PHPDoc: @return void necessary?

0 votes
asked Jan 14, 2010 by richie-marquez

Is it really necessary do something like this:

/**
 * ...
 * 
 * @return void
 */

I have quite a few methods that don't have a return value, and it seems really redundant to put something like this in the comment. Would it be considered bad form to leave it out?

5 Answers

0 votes
answered Jan 14, 2010 by jonathan-fingland

If it makes it clear for the documentation, then leave it in, but it isn't strictly necessary. It's an entirely subjective decision.

Personally, I would leave it out.

EDIT
I stand corrected. After a little googling, the wikipedia page says:

@return [type description] This tag should not be used for constructors or methods defined with a void return type.

The phpdoc.org website says:

@return datatype description
@return datatype1|datatype2 description

The @return tag is used to document the return value of functions or methods. @returns is an alias for @return to support tag formats of other automatic documentors

The datatype should be a valid PHP type (int, string, bool, etc), a class name for the type of object returned, or simply "mixed". If you want to explicitly show multiple possible return types, list them pipe-delimited without spaces (e.g. "@return int|string"). If a class name is used as the datatype in the @return tag, phpDocumentor will automatically create a link to that class's documentation. In addition, if a function returns multiple possible values, separate them using the | character, and phpDocumentor will parse out any class names in the return value. phpDocumentor will display the optional description unmodified.

Sooo... Based on that, I would say leave out the void. It's non-standard, at least.

0 votes
answered Jan 24, 2013 by fleshgrinder

I have to edit my answer because of something I have learned recently.

Using @return void instead of @return null has a very special meaning, consider the following two examples of PHP code.

<?php

/**
 * @return void
 */
function return_never() {
    echo "foo";
}

/**
 * @return null|string
 */
function return_sometimes() {
    if ($this->condition()) {
        return "foo";
    }
}

In the first example PHP will actually return NULL, since PHP always returns NULL. But the returned value is of no use to the caller since it does not say anything about what the function did. IDEs can use the documented information of @return void to indicate the developer that a return values is used which serves no purpose.

<?php

$foo1 = return_never();

$foo2 = return_sometimes();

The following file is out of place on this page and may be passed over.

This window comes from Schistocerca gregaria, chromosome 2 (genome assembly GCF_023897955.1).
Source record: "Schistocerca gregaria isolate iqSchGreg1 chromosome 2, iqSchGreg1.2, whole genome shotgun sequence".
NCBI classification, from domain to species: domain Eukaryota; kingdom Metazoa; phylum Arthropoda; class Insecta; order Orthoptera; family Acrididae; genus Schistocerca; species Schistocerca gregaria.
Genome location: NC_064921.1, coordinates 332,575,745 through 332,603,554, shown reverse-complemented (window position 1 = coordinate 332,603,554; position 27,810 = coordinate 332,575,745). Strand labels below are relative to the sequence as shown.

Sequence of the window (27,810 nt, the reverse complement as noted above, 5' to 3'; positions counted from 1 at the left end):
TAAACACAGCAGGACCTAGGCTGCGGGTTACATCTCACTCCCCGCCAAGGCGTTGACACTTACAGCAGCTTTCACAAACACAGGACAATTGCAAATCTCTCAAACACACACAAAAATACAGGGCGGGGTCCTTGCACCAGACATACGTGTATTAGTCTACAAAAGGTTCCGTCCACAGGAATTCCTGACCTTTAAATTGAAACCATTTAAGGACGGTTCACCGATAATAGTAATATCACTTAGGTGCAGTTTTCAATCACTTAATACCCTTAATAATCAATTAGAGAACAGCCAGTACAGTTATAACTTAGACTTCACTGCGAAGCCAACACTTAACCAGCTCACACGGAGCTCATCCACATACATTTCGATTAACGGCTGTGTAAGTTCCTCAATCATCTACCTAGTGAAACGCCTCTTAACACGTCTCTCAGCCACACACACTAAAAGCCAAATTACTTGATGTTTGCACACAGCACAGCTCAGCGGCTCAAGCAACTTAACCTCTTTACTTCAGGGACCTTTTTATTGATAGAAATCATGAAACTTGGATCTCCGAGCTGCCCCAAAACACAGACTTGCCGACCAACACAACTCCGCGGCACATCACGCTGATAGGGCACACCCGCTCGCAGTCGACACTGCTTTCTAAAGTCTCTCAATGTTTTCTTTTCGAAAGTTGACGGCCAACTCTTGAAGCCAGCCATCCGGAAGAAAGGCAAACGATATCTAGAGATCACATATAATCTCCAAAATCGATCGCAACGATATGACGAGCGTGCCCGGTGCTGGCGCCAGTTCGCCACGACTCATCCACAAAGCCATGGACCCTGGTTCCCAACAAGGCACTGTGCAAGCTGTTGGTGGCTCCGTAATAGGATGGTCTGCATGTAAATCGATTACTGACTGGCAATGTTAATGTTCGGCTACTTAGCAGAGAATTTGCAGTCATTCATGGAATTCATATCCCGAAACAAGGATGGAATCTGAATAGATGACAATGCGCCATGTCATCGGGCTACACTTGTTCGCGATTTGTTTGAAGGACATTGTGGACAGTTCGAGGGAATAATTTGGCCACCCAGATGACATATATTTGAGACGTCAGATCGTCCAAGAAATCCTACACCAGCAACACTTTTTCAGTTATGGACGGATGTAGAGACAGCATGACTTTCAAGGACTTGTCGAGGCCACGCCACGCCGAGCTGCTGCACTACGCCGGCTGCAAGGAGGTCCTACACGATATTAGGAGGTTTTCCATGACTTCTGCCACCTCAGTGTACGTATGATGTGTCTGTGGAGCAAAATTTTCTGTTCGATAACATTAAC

The first call is senseless since the variable will always contain NULL, the second one might actually contain something. This is becoming even more interesting if we put the function calls into a conditional.

<?php

if (($foo1 = return_never())) {
    // Dead code
    var_dump($foo1);
}

if (($foo2 = return_sometimes())) {
    var_dump($foo2);
}

As you can see, @return void has its use cases and should be used if applicable.

Also note that it is going to be a part of the upcoming PHP PSR-5 standard.[1]

[1] http://www.php-fig.org/psr/

0 votes
answered Jan 30, 2013 by tivnet

According to phpDocumentor, @return void is valid:

http://www.phpdoc.org/docs/latest/guides/types.html#keywords

... this type is commonly only used when defining the return type of a method or function. The basic definition is that the element indicated with this type does not contain a value and the user should not rely on any retrieved value.

For example:

 /**
  * @return void
  */
 function outputHello()
 {
     echo 'Hello world';
 }

In the example above no return statement is specified and thus is the return value not determined.

Source: http://www.phpdoc.org/docs/latest/for-users/phpdoc/types.html (archived page).

0 votes
answered Jan 13, 2016 by dejv

Here is how I understand and use PhpDocumentor annotations:

<?php

/**
 * This method always returns string.
 * @return string
 */
public function useCase1()
{
    return 'foo';
}

/**
 * This method returns 2 data types so list them both using pipeline separator.
 * @return string|false
 */
public function useCase2()
{
    if ($this->foo === 1) {
        return 'foo';
    }
    return false;
}

/**
 * This method performs some operation and does not return anything so no return
 * annotation is needed.
 */
public function useCase3()
{
    $this->doOperation();
    $this->doAnotherOperation();
}

/**
 * If condition passes method returns void. If condition does not pass it returns
 * nothing so I think that specifying the return annotation with void is in space. :)
 * @return void
 */
public function useCase4()
{
    if ($this->foo === 1) {
        $this->doOperation();
        return;
    }
    $this->doAnotherOperation();
}
0 votes
answered Sep 15, 2017 by dimitris-baltas

As of php 7.1, void is a valid return type and can be enforced on a function.

I would always add it on the docblock.

Another benefit of writing it, is to differentiate the void methods from the methods that may return anything but don't have a @return entry on the docblock by negligence.

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